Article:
BINYUMEN ZALMANOVITSH (b. February 27, 1875)
He was born in Vilna. His father was a gravedigger. Until age twelve he studied in religious elementary school, later becoming a laborer. In 1900 he moved to the United States. He was the founder of the first Jewish butchers’ union in New York, as well as other trade unions. He lived for many years in Paterson, New Jersey. He debuted in print with a story about workers’ life in the weekly Tsayt-gayst (Spirit of the times) (New York, 1905). From that point, he published stories and sketches concerning the lives of Jewish laborers in: Forverts (Forward), Varhayt (Truth), Di tsayt (The times), Fraye arbeter shtime (Free voice of labor), and Der tog (The day)—in New York. In book form: Der barber, oder broyt far di kinder (The barber, or bread for the children), a drama in three scenes (New York, 1911), 16 pp. He was living in Hightstown, New Jersey.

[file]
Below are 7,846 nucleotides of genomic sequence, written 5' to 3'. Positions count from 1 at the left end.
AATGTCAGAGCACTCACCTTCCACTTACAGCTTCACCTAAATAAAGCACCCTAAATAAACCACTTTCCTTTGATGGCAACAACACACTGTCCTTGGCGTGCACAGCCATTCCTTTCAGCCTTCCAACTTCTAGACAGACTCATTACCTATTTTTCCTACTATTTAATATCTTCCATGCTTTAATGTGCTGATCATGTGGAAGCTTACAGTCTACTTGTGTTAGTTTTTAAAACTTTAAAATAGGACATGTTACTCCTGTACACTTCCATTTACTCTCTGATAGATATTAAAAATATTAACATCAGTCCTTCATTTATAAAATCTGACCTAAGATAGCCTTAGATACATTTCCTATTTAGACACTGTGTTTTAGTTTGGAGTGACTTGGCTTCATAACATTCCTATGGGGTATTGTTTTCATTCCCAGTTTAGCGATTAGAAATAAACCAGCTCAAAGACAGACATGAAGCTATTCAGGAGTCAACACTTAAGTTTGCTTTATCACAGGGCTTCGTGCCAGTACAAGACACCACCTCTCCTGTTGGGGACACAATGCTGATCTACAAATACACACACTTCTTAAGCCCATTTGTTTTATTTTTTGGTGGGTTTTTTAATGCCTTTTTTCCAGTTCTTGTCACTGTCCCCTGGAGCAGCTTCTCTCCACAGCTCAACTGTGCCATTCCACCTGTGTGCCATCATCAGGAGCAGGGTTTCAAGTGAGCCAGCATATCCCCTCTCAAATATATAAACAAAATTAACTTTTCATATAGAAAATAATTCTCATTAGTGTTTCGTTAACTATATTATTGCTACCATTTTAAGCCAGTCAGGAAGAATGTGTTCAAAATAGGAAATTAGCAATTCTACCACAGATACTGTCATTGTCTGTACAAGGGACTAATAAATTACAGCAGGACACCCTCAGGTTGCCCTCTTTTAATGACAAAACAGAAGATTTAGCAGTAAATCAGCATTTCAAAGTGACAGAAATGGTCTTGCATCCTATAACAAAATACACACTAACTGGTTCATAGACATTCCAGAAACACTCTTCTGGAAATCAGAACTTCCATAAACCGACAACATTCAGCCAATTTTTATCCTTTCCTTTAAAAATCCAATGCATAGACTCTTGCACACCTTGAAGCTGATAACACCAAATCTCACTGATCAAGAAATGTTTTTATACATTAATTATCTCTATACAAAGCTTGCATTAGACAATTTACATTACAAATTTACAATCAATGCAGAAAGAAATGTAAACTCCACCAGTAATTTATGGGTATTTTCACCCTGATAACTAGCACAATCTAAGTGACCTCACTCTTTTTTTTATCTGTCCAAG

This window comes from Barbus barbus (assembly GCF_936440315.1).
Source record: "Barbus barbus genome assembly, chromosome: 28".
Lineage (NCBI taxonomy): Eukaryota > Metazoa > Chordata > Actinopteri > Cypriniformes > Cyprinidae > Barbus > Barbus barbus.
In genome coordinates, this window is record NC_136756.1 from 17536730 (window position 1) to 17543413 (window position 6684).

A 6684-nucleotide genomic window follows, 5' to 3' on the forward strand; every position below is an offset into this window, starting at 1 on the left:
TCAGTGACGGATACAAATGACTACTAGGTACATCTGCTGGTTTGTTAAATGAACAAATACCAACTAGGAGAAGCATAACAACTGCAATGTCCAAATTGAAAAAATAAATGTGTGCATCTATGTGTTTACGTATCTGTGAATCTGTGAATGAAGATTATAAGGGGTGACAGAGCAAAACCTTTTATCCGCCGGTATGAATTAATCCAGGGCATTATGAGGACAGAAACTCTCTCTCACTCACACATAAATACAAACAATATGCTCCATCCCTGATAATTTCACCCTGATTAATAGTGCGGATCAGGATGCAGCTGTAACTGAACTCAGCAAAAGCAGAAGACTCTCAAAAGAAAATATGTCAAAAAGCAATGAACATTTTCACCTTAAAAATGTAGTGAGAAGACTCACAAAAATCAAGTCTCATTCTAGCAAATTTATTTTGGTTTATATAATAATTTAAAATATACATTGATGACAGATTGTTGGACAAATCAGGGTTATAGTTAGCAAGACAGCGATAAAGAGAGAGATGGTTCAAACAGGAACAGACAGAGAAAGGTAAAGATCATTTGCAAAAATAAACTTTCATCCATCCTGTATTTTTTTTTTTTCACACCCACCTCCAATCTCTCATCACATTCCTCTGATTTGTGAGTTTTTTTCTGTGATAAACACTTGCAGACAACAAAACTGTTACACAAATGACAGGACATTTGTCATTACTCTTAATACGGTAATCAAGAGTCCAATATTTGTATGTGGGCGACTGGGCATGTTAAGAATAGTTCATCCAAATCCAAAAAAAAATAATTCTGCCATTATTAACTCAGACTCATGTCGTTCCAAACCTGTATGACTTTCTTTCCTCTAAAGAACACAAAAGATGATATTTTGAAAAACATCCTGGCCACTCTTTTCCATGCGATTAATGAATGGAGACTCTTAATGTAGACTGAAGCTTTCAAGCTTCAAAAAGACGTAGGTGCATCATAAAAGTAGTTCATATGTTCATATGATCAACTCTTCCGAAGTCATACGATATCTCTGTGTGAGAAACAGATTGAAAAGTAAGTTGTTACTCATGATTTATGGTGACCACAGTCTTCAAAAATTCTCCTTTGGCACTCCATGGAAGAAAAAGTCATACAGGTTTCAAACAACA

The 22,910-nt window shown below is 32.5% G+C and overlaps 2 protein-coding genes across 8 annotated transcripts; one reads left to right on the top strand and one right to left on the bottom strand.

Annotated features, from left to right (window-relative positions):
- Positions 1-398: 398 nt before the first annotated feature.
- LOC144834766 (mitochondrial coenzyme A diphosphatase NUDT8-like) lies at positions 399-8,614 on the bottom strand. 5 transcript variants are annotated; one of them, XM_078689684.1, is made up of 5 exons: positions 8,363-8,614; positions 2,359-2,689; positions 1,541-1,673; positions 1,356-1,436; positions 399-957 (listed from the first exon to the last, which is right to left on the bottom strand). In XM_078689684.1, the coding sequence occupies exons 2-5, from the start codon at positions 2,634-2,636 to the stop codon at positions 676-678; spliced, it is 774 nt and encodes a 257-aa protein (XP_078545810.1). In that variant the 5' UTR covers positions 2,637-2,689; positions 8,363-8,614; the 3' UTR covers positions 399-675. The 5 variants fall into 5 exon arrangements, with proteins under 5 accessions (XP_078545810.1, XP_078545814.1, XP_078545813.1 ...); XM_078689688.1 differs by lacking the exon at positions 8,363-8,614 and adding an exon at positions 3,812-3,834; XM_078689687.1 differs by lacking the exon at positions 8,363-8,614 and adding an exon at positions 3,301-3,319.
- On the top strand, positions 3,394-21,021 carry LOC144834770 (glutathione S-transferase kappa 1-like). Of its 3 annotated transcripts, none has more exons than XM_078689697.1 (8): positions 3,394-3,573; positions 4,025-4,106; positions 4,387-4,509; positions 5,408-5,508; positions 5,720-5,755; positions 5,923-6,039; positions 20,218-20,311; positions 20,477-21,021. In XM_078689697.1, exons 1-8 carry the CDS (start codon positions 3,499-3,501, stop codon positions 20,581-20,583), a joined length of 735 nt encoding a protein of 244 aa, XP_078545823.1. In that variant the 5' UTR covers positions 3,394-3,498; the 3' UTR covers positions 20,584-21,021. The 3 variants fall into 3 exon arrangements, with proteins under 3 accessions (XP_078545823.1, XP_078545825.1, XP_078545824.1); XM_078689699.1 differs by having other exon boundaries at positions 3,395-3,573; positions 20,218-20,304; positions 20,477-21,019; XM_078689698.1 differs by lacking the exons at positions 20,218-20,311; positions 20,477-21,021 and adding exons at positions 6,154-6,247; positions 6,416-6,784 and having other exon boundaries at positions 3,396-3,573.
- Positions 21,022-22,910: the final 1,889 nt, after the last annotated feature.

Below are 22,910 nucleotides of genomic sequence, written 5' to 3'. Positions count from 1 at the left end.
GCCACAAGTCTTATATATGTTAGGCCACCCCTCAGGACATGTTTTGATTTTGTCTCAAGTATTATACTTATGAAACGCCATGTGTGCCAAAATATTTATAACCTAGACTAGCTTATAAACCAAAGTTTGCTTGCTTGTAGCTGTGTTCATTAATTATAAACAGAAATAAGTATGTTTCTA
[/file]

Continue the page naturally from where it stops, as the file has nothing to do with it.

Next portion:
Sources: Y. Khaykin, Yidishe bleter in amerike (Yiddish newspapers in America) (New York, 1946), p. 191; Forverts (New York) (April 22, 1959).